I recall many years ago when I was finishing my basement and I felt comfortable doing much of the work myself. Rough carpentry was fairly simple, running conduit was easy, attaching lights was not hard, screwing drywall was quick and forgiving. But there was one thing I would not tackle, drywall finishing. I recall watching the contractor putting on the mud and carefully scraping it away until it was perfectly smooth. As I watched him I commented how good he was at this and I’ll never forget his response: “Hey, I’m a professional, I do this for a living”.

That comment has stuck with me for years and I often quote it because it is true of most of our professions. We are all expert at something, but no one is expert at everything. So when I was looking to start an e-learning program for a large distribution operation, I researched the options and made a few quick decisions.

➤ I knew I did not want to buy and host the LMS (Learning Management Software) that runs the courses. That is very expensive to buy and maintain and would require IT resources I just did not have.

➤ I knew I wanted mostly custom built courses, supplemented by a few off the shelf ones for the simpler courses. I wanted our team members learning our SOP’s exactly how we had written them.

➤ I knew that to be effective I needed to roll out 6-10 courses per year. This was based on the need to train about one hundred new team members each year.

The decision that puzzled me the most however was how to build the individual e-learning courses. During my research I found many companies that offered software that was easy to use and resulted in exceptional courses that employees would love. Some offered webinar tutorials on how to use the software, yet others would have a trainer visit to tutor us on how to build great courses. I even sat through a few demos on how easy it was to use the online tools to make these courses. It all sounded so simple and perhaps the most attractive part about these “build your own” courses was the price tag. I thought I had it figured out: how to build reasonably good courses in-house at an economy cost.

Next, I asked the software vendors for a few references, which they readily gave me. I contacted them and asked them a bunch of questions and to share some of the courses they built so I could see the results. These references sealed the deal but not in the way I, or the vendor, expected. Here is what I found:

➤ The courses took from 100-200 hours each to build depending upon the complexity.

➤ They thought they had internal resources technically savvy to do this but found the learning curve was pretty steep and it took months to get competent with the software.

➤ We all want video in our training (it is a powerful tool) but you need someone trained in videography or the results look like homemade YouTube. One sample I viewed was actually filmed with their phone and you could tell.

➤ Writing the script for the course was unexpectedly difficult.

➤ But one comment that made the decision for me, and was universal among all the references. “Building your own courses takes more resources than you expect”.

In summary, it took longer than they thought, was more difficult than expected, and the results were mediocre. So I decided it was not the direction for me.

Then I remembered my drywall contractor and his comment about “leaving it to the professionals” so I started researching e-learning companies who would build courses for me. Here is what I found:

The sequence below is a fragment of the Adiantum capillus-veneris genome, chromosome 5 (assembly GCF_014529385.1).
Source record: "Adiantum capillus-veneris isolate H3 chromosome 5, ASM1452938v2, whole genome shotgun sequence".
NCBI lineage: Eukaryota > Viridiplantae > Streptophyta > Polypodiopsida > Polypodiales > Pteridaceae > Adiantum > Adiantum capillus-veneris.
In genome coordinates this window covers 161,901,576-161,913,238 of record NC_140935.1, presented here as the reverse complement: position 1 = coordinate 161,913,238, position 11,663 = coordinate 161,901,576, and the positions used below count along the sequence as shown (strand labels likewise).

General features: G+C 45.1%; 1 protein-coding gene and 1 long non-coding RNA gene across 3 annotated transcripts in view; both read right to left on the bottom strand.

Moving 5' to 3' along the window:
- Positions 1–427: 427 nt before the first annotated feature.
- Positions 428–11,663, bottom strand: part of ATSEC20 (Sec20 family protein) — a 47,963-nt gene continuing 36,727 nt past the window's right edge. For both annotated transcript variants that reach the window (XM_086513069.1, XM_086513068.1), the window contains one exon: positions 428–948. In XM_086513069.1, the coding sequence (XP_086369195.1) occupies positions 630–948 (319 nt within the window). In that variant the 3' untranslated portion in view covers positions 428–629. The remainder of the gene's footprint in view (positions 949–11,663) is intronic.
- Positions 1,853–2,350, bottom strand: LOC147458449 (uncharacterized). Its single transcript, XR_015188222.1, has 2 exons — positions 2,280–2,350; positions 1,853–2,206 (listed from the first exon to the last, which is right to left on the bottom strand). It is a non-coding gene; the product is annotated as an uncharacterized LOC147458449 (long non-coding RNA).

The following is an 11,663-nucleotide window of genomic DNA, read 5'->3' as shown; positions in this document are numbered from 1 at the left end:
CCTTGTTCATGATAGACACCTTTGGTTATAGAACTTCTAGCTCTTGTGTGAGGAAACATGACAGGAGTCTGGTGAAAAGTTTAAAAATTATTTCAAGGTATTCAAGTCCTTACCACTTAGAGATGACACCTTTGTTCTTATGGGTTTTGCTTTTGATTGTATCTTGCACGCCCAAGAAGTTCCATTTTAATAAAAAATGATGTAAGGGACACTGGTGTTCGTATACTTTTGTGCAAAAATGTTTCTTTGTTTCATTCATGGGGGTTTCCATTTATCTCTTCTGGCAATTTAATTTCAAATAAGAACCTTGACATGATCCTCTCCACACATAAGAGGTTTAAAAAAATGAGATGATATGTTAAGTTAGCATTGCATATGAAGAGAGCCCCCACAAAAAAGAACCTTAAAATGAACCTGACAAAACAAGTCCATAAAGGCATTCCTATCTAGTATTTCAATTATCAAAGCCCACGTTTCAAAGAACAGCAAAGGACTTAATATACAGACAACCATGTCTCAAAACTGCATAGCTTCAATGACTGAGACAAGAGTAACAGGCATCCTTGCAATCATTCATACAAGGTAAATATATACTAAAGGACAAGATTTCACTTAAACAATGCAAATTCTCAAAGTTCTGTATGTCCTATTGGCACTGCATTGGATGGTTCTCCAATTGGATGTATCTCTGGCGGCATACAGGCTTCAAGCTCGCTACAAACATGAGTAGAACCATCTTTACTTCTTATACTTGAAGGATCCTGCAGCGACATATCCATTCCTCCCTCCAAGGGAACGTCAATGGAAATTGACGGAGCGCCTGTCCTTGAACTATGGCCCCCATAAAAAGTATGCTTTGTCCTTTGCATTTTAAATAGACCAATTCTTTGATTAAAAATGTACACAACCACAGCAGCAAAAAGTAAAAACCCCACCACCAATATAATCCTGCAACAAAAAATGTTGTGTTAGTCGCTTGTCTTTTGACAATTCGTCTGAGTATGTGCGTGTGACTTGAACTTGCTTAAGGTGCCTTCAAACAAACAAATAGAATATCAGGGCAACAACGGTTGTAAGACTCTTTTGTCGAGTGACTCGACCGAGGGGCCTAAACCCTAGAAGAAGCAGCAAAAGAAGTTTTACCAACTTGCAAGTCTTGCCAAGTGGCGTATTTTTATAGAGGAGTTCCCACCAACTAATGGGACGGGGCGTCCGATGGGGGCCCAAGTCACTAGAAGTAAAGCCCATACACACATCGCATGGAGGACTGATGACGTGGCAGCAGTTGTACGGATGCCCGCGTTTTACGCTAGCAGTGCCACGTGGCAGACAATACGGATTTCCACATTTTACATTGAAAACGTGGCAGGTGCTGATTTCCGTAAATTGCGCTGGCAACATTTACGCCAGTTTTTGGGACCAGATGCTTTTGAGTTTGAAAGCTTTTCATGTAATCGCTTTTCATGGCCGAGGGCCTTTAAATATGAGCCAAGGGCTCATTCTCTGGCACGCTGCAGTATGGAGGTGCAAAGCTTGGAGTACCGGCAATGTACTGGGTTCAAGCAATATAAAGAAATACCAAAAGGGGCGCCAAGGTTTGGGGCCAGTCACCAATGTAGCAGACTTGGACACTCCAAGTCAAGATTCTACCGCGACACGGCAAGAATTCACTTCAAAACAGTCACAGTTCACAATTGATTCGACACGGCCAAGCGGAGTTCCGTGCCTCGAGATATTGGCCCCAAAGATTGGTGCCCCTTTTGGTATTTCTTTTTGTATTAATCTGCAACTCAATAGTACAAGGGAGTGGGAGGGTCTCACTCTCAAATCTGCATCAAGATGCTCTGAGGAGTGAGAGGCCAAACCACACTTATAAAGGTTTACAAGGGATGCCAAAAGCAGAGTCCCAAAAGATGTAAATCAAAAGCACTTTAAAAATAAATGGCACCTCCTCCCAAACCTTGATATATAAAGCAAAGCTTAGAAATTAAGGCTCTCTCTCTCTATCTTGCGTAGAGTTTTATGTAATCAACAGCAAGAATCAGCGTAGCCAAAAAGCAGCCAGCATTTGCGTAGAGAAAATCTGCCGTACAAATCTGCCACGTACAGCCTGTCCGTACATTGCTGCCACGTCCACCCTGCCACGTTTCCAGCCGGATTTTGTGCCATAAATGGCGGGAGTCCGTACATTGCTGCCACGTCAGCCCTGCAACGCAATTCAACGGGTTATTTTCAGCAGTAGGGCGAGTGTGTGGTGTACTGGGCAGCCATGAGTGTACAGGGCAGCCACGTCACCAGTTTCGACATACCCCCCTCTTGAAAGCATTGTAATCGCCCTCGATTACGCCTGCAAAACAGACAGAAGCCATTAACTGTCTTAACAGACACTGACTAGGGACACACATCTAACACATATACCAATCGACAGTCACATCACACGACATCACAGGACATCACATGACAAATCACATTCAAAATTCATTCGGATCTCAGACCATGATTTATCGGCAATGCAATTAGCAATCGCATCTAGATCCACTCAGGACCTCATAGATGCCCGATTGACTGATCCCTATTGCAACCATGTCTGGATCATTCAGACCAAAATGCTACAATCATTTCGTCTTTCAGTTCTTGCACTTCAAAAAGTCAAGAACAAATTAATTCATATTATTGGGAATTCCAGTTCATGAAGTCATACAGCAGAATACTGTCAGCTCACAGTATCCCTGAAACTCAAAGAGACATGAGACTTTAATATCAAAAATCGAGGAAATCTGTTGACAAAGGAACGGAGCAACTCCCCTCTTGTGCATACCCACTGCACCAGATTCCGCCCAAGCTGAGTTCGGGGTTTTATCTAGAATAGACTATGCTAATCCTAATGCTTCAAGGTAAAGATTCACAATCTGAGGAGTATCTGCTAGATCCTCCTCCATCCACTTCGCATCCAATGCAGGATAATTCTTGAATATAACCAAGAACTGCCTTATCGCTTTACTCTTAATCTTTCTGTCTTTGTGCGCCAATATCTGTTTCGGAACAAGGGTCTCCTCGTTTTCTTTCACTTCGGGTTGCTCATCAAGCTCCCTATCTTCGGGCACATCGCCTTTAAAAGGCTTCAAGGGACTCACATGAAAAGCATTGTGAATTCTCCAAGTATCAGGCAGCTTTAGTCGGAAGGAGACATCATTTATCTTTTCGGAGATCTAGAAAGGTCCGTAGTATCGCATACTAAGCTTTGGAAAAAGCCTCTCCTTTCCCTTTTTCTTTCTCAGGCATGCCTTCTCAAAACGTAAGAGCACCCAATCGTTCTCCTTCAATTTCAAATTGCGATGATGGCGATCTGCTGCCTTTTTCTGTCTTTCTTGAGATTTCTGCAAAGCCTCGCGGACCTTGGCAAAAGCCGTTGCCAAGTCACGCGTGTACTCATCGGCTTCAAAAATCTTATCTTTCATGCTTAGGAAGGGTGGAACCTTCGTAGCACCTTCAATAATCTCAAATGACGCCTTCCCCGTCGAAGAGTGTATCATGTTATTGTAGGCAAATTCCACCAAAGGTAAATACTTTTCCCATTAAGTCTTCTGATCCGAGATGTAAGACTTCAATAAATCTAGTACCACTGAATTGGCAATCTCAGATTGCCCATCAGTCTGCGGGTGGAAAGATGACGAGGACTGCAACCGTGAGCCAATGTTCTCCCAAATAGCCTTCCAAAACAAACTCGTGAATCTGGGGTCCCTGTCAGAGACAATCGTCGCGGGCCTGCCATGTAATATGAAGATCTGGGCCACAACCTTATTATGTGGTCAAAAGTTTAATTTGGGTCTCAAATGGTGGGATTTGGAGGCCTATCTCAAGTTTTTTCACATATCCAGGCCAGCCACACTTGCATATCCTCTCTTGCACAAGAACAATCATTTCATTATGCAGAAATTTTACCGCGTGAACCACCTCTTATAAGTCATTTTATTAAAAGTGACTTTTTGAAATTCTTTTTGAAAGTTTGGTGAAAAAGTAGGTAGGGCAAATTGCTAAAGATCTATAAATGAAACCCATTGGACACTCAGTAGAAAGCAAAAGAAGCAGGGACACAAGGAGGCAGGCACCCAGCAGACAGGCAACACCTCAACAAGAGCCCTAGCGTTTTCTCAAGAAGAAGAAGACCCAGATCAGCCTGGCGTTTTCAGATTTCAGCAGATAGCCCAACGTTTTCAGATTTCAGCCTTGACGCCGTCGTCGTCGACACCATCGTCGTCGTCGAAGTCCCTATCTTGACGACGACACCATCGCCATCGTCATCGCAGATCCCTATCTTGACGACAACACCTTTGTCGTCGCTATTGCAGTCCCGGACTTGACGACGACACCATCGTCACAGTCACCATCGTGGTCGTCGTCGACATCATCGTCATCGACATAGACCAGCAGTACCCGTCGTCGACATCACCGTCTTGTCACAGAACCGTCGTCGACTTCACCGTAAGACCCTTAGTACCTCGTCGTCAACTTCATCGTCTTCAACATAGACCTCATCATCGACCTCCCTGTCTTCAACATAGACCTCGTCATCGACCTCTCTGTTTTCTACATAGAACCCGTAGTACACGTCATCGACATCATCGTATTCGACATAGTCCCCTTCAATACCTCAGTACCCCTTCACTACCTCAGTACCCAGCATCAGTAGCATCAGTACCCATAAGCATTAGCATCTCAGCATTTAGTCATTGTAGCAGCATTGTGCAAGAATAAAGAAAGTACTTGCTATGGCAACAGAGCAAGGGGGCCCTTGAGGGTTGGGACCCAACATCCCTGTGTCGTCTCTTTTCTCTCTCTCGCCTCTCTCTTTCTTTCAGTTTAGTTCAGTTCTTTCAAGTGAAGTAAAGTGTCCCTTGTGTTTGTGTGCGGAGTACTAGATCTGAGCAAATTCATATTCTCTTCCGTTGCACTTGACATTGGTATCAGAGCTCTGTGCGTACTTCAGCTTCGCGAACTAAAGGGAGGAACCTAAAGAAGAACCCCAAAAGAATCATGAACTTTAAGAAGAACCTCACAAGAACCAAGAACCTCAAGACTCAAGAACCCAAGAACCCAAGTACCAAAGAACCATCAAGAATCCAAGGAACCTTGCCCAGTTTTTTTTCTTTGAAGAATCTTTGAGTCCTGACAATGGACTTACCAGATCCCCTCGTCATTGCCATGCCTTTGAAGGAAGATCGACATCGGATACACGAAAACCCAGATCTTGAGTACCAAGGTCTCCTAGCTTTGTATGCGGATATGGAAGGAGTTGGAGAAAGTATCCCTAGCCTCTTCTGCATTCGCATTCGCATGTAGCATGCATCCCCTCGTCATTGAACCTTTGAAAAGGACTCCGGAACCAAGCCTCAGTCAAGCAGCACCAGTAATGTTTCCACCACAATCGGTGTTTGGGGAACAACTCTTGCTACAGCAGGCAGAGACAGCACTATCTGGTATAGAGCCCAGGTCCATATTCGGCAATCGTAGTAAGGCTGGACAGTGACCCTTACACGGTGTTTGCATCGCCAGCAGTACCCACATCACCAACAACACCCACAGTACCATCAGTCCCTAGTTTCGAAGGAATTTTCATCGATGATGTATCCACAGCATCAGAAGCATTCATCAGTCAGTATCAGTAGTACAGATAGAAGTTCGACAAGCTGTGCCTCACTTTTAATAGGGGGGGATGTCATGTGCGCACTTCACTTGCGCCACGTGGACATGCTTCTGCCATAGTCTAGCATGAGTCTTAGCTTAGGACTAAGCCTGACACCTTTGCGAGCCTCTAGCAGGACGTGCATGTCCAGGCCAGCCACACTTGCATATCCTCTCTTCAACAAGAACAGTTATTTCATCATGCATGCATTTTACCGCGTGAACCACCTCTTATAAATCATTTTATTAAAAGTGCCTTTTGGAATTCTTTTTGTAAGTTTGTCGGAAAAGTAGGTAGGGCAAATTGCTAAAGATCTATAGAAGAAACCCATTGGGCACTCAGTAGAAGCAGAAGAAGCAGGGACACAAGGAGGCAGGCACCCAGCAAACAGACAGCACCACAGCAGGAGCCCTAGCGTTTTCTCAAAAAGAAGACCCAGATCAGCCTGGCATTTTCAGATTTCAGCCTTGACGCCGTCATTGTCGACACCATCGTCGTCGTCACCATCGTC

✓ They required no technical expertise or IT resources from me.

✓ They write the script after interviews with my team about how to do the job our way using our terms, tools, procedures, etc. Jointly we edit the script until it is exactly what we want

✓ They use a videographer and professional equipment that comes to my facility to shoot video of my team following our SOP’s.

✓ They provide a “rough cut” of the course that we critique and adjust to meet our needs.

✓ The final version is professional, entertaining, and includes interactive activities that engage the learners.

✓ When completed, the course will run on their LMS that employees will access through a simple Internet link.

I expected all of this to be crazy expensive because of the professional skills they provide but what I found was amazing. They are so efficient at this (because they have done so many) that courses can be completed in weeks following a structured timeline. They will lead me through the steps, set up the conference calls, the script reviews, site visit, ask the necessary questions in order to design a course the way I want it to be done.

So when I compared the costs of creating mediocre e-learning courses in-house to paying a professional to design and create high-quality courses that they host on their software, it was basically even. That made the decision easy.

Eight years and about 80 courses later I still look back to the day I made the decision that was guided by a simple drywall contractor:

“Leave it to the Professionals”

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Ted Stoecker

Ted Stoecker

Ted is an executive level leader in distribution, logistics and warehousing with over 30 years managing multi-site operations with over 2000 team members in 32 locations. He has installed a WMS and LMS (labor management system) for a $5 billion manufacturer/distributor and has improved all KPI’s through the use of enhanced learning and training programs. Ted was an early adopter of an e-learning system that helped train his team members on all aspects of warehouse functions including safety, quality, productivity, private fleet operations and regulatory compliance. He has over 8 years of experience with an LMS (Learning Management System) and has achieved consistent, positive results with customized training designed specifically for his team and his organization.